In her case, if these services were local, she might not have had to bring her children to all the appointments. “You could just say to a neighbour or a friend, ‘Can you mind the kids for a few minutes, I just need to run around to the local area office,’ ” she says.
But the Dublin Regional Homeless Executive has centralised its services for a reason, said a spokesperson.
“Homelessness is complex, and the facility at Parkgate Hall has many supports and services in one place in order to provide a more holistic service to the person presenting as homeless,” said a spokesperson for the DRHE.
As well as bringing together all the information and advice services in the civic centre, the Ballyfermot Chapelizod Homeless Forum want to set up a resource centre that could provide laundry facilities, meals and Leap card top-ups to those experiencing homelessness locally, says Murray.
A month ago, Hogan and her children moved into the new family “hub” in Ballyfermot, one of several such hostels the government has been setting up around the city as part of an effort to move families like Hogan’s out of hotels.
The hub is a big improvement on the hotels Hogan and her children had been staying in, she says. It’s close to the children’s schools and provides meals and self-catering facilities, she says.
But for those still living in hotels, providing children with healthy meals is a major challenge.
Facilities can vary. “Some hotels would have a toaster, others might just have a kettle,” says Hogan. Some hotels provide breakfast, while others don’t.
Access to large washing machines and dryers would be really helpful, and it would be great if there was a place for parents to get a cup of coffee too, while they’re waiting for their washing, says Hogan.
“It’s those little things that matter to families … It’s about making families as comfortable as they can be and helping to minimise their stress,” she says.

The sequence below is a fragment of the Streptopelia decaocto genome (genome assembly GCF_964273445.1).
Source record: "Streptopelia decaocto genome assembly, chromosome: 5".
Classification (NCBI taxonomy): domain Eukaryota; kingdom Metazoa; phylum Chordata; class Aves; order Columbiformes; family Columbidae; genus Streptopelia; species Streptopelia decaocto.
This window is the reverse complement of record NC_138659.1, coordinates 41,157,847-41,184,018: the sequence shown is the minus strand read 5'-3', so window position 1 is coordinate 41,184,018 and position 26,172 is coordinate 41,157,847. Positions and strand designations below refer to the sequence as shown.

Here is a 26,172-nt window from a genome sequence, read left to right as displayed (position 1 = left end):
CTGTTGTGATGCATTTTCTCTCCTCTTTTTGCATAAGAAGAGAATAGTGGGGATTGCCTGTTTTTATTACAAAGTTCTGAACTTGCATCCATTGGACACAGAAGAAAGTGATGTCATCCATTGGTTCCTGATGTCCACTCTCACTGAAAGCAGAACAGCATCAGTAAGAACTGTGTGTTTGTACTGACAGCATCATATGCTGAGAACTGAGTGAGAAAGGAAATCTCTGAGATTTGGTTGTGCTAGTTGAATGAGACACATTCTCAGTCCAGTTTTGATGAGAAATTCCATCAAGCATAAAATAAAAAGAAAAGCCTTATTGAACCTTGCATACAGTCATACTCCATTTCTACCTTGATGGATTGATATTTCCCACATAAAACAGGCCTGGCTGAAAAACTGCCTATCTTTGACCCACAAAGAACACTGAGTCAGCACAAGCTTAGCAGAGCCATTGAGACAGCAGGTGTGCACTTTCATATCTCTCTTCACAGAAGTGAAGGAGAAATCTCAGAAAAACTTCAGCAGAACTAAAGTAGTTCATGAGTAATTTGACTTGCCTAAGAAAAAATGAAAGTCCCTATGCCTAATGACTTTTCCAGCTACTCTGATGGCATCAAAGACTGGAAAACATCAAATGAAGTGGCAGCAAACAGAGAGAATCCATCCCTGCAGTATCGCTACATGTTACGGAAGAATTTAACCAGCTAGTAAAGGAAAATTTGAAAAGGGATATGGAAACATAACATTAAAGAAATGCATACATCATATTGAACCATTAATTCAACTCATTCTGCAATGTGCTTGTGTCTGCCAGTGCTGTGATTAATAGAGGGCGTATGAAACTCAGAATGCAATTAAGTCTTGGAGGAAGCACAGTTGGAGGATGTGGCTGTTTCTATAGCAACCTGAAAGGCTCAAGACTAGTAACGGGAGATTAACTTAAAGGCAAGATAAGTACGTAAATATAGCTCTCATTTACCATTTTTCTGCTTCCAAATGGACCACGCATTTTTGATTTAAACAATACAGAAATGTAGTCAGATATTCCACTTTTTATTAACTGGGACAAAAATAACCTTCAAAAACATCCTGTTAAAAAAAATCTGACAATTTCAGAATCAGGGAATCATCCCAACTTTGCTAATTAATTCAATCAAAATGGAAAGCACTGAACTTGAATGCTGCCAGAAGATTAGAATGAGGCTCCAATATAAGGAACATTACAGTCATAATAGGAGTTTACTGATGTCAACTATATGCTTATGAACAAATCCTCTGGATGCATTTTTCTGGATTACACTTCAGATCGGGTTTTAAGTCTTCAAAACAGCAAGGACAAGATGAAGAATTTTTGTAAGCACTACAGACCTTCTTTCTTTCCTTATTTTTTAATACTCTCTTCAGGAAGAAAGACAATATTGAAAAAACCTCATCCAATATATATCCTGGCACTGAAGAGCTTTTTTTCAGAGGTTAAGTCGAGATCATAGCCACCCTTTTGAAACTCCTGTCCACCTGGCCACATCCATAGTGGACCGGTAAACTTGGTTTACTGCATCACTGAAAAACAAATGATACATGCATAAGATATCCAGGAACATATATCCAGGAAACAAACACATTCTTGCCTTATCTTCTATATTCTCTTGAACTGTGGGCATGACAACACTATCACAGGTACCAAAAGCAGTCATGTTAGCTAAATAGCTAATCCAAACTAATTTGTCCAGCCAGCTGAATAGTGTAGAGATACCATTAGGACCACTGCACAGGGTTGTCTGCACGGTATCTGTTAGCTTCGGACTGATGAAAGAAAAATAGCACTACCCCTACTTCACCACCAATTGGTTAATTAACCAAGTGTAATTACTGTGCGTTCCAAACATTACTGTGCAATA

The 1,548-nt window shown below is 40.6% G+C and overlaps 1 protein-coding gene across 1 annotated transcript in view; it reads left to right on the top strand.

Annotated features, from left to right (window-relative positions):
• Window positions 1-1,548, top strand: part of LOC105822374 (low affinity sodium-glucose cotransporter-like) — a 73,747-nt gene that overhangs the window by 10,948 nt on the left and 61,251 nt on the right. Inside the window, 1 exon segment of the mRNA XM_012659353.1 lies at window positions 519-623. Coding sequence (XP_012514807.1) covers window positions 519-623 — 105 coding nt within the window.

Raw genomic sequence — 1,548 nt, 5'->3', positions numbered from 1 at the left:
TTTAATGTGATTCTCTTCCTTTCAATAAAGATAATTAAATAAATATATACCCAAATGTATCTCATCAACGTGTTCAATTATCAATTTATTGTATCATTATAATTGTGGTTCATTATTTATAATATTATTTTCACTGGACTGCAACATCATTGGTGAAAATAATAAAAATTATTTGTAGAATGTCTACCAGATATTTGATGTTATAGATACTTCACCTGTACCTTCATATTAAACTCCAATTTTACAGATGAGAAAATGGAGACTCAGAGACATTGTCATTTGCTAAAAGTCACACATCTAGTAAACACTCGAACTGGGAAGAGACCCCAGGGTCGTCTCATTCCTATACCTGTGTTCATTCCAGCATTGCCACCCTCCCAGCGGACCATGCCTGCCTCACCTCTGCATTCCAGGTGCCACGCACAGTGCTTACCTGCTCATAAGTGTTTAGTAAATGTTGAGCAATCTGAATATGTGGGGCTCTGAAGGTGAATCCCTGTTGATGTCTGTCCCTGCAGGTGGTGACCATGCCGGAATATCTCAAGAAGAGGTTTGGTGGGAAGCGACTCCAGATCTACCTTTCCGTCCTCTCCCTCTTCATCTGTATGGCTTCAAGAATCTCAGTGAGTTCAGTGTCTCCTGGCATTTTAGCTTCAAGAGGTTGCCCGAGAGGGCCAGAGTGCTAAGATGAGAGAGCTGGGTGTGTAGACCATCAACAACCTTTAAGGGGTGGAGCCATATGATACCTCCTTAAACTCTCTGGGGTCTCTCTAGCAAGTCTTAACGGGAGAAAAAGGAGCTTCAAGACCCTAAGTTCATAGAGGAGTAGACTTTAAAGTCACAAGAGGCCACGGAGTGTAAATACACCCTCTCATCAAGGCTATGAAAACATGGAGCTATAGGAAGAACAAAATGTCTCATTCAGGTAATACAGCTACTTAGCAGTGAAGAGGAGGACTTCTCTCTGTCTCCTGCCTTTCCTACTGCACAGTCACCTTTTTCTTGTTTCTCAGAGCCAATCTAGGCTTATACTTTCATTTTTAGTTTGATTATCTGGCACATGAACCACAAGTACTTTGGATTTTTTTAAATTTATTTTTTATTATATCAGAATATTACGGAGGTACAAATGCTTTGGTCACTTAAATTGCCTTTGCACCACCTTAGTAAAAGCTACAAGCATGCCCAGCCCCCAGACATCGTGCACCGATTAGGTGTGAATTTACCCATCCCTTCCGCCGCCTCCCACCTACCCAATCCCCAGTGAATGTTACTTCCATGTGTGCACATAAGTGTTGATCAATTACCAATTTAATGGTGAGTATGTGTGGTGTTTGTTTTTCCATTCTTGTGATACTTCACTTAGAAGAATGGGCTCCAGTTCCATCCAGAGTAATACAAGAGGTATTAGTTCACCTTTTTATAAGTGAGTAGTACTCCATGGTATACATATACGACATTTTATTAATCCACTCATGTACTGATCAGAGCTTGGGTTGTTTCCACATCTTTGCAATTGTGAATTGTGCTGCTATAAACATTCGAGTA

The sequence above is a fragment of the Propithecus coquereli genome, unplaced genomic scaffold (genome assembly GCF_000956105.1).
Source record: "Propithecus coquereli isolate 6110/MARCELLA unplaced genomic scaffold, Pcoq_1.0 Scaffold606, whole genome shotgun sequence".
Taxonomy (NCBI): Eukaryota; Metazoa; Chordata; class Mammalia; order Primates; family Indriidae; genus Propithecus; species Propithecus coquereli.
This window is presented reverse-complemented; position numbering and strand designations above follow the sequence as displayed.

Another issue for those travelling to Ballyfermot from other parts of the city is what to do while the children are at school.
The forum will examine the possibility of organising coffee mornings and activities for homeless parents, while the children are in school, says Michelle Oglesby, a tenancy support worker with Dublin Simon Community.
They also plan on holding workshops with local homeless parents, to find out what other practical resources they might need, says Murray.
The one-stop-shop idea, however, is reliant on an overhaul of how the Dublin Regional Homeless Executive doles out homeless services.
At the housing commitee meeting Thursday, Michelle Oglesby and Gerry McKeever, manager of the Ballyfermot Family Resource Centre, presented the forum’s vision for how homeless services could work in Ballyfermot.
The councillors who were at the meeting seemed interested and supportive, and the chair of the committee, Daithí Doolan, who represents Ballyfermot, suggested that other areas of the city could “import some of the ideas”.
“Parkgate Hall is very far away for some people in our area,” says Labour Councillor Alison Gilliland. “It could mean two buses and a walk with young children to get there. It is adding to their trauma.”
Gilliland says she tabled a motion at a meeting of the council’s North Central Area committee some time ago to request that the council offer homeless services through its local area offices.
At the time she was told that it wasn’t possible, she says. “I don’t see how the services of Parkgate Hall could not be duplicated,” she says.
At Thursday’s meeting, however, Brendan Kenny, the council’s housing manager seemed a bit more receptive to the idea.
The council “couldn’t replicate Parkgate Hall right throughout the city”, Kenny said. But people should be able to do most things in their local office, and “if necessary a phone call is made to Parkgate Hall”, he says.
Councillors should be putting pressure on to get their local area offices to do homelessness assessments, instead of Parkgate Hall, Kenny said. “There is no reason why some of the bigger offices couldn’t be doing that as it stands.”